Evaluation Of Mitral Prostheses By Transesophageal Echocardiography

Assessment of anatomic abnormalities

Because of the vicinity of the oesophagus to the left atrium and mitral valve, high quality images can be obtained of prosthetic valves in mitral position.

Abnormal echoes associated with prosthetic valves are spontaneous echo contrast (SEC), microbubbles or cavitations, strands, sutures, vegetations and thrombus. Ionescu et al. recently have provided definitions for these abnormal echoes23. Spontaneous echo contrast (SEC) is defined as smoke-like echoes with slow swirling motion and is caused by slow flow (for example because of a low cardiac output or severe left atrial dilatation). However, SEC may also indicate slow flow due to pathologic obstruction of a mitral prosthesis. The prevalence of SEC is 7 - 53%. Microbubbles (or cavitations) are characterized by a discontinuous stream of rounded strongly echogenic, fast moving, transient echoes occurring when there is motion of the occluder of the prosthetic valve. The prevalence of microcavitations is approximately 47%. Strands are continuous linear, thin, mildly echogenic, mobile echoes. They are often visible intermittently during the cardiac cycle but are recurring at the same site. Strands are found in 6 to 47% of patients and are probably composed of fibrin. Sutures are defined as linear, thick, bright, multiple, evenly spaced, usually immobile echoes consistently seen at the periphery of the sewing ring of a prosthetic valve; they may be mobile when loose or unusually long. Vegetations and thrombus can not be distinguished by echocardiography alone; the differential diagnosis of these sessile or pedunculated masses depends on the full clinical picture. They may be interpreted as vegetations in a febrile patient and as thrombus in a poorly anticoagulated patient.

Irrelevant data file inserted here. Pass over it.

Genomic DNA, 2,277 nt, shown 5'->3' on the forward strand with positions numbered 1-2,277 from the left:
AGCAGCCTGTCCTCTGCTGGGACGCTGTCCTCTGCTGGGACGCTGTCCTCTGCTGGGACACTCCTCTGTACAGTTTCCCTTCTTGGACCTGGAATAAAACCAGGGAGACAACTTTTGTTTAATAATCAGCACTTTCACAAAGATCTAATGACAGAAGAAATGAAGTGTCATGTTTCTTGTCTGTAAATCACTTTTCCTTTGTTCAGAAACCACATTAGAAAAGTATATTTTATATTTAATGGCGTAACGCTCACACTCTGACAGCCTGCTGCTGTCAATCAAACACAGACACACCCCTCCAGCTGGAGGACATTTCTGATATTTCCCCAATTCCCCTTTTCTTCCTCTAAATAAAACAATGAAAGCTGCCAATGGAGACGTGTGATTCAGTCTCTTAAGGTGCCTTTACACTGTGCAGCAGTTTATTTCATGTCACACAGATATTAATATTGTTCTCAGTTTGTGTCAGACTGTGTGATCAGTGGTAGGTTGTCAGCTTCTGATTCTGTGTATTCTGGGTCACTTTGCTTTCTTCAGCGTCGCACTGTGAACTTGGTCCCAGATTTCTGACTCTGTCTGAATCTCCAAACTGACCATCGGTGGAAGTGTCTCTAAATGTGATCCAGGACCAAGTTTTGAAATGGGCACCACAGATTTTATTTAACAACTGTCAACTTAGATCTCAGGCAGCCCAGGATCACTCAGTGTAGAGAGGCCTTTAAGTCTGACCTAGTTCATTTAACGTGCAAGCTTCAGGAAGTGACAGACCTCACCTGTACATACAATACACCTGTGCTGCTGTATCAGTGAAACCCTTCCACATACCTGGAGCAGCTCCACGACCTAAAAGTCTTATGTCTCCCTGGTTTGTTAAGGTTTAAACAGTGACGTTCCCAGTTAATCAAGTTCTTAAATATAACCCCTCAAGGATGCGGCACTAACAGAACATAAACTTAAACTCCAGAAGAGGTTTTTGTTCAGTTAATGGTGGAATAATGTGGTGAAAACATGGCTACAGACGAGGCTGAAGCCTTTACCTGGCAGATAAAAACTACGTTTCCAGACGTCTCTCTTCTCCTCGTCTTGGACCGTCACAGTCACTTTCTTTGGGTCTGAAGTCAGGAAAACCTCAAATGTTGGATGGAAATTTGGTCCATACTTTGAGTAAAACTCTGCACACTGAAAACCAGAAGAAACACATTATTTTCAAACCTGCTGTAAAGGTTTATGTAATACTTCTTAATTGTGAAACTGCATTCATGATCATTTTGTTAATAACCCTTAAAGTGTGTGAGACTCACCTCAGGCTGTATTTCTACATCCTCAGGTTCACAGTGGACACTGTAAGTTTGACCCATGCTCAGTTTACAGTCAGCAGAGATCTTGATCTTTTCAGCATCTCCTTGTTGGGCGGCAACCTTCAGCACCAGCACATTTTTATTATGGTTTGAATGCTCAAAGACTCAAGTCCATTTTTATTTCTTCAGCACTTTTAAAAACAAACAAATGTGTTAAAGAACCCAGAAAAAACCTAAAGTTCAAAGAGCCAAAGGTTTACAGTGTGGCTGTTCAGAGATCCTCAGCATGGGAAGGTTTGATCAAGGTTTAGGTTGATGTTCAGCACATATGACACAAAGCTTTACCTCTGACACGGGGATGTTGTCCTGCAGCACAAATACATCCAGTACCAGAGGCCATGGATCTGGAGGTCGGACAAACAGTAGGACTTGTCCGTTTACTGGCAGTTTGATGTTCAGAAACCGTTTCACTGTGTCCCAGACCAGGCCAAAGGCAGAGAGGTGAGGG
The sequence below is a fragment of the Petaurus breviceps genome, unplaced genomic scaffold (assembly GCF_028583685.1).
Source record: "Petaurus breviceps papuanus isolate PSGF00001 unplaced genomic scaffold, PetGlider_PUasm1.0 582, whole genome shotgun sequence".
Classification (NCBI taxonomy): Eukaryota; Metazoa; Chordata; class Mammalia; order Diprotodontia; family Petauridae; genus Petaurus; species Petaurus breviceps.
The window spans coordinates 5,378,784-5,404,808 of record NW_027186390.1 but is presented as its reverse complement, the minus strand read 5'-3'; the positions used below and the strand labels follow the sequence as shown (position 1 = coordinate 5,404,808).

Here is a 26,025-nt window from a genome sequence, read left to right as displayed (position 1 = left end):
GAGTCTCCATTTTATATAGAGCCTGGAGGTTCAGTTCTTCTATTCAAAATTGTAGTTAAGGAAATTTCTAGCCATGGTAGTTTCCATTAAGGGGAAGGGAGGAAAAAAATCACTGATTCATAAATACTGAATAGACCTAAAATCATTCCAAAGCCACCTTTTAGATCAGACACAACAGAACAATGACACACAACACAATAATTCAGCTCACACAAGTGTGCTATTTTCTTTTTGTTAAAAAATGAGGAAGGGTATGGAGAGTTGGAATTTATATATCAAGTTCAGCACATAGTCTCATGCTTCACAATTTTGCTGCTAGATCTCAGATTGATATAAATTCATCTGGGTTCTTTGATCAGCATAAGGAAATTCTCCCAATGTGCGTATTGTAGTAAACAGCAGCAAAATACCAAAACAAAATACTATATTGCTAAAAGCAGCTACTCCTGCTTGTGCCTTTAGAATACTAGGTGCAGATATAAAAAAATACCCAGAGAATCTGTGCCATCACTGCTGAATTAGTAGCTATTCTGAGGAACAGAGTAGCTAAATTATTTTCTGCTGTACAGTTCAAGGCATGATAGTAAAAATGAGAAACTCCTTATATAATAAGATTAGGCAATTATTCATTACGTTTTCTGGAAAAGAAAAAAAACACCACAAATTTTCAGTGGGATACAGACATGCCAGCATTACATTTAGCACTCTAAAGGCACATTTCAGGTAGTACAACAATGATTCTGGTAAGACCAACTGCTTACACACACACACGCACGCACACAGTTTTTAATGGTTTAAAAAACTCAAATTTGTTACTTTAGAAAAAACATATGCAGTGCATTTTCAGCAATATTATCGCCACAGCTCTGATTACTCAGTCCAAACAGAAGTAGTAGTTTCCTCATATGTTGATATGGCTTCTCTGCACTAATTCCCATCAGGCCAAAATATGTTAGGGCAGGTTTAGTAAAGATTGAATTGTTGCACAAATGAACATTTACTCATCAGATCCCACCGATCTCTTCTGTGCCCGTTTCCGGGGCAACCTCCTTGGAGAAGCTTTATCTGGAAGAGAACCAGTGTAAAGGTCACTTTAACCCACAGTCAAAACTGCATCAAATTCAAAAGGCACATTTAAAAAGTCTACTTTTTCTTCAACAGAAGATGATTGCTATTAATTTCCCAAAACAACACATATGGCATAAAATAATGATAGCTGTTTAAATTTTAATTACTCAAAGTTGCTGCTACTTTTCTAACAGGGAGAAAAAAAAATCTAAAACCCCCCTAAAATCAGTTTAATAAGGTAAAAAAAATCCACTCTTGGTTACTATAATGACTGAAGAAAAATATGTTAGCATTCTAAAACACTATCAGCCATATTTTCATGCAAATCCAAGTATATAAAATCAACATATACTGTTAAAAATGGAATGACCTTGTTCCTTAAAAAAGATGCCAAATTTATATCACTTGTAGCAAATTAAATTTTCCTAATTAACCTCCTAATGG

Prosthetic valve integrity and motion can be evaluated accurately with TEE. For bioprostheses evidence of leaflet degeneration (leaflet thickening, calcification or tear) can be identified. In mechanical valves abnormal disc excursion or a stuck leaflet can be visualized. Prosthetic valve dehiscence is characterized by a rocking motion of the entire prosthesis. An annular abscess may be recognized as an echo lucent, irregularly shaped area adjacent to the sewing ring of the prosthetic valve. Sometimes an abscess is echo dense.

Prosthetic valve obstruction

All normally functioning mechanical prosthetic valves show some obstruction to forward flow. Obstruction to flow may be determined by TEE by measuring the mean gradient and pressure half time. With the interpretation of the mean gradient one should realize that the mean gradient is not only dependent on the orifice area. Mean gradient also depends on heart rate (the faster the heart rate, the shorter the duration of diastole and the higher the transprosthetic gradient) and on transprosthetic stroke volume (higher in paravalvular leakage). The effective orifice area using the continuity equation can best be determined by transthoracic echocardiography (TTE). Pressure half time (P/ - time) as a measure of obstruction should also be interpreted with great caution. It is not only determined by orifice area but also by the early diastolic transprosthetic pressure gradient, heart rate and compliance of left atrium and left ventricle. In general practice, in a symptomatic patient with a mitral prosthesis and a heart rate of 70 - 100 per minute, pathologic obstruction of the valve prosthesis might be suspected if the mean pressure gradient is > 10 mm Hg and the P/ - time > 160 msec. It is important however, to interpret the aforementioned values of mean gradient and P/ - time in the clinical context of the patient and to look for morphologic abnormalities of the prosthetic valve. Pathologic valve obstruction may be caused by valve thrombosis, tissue in growth and sometimes by a vegetation interfering with normal disc motion.

Acute immobilization of a mechanical prosthesis disc (so called sticking disc) is a rare but life-threatening complication often caused by chord remnants or stitches. This can be easily visualized by TEE.

A high transprosthetic gradient despite a normally functioning prosthetic valve may occur after implantation of a valve prosthesis that is too small for the patient's body surface area (Valve Prosthesis - Patient mismatch). This is discussed in another chapter.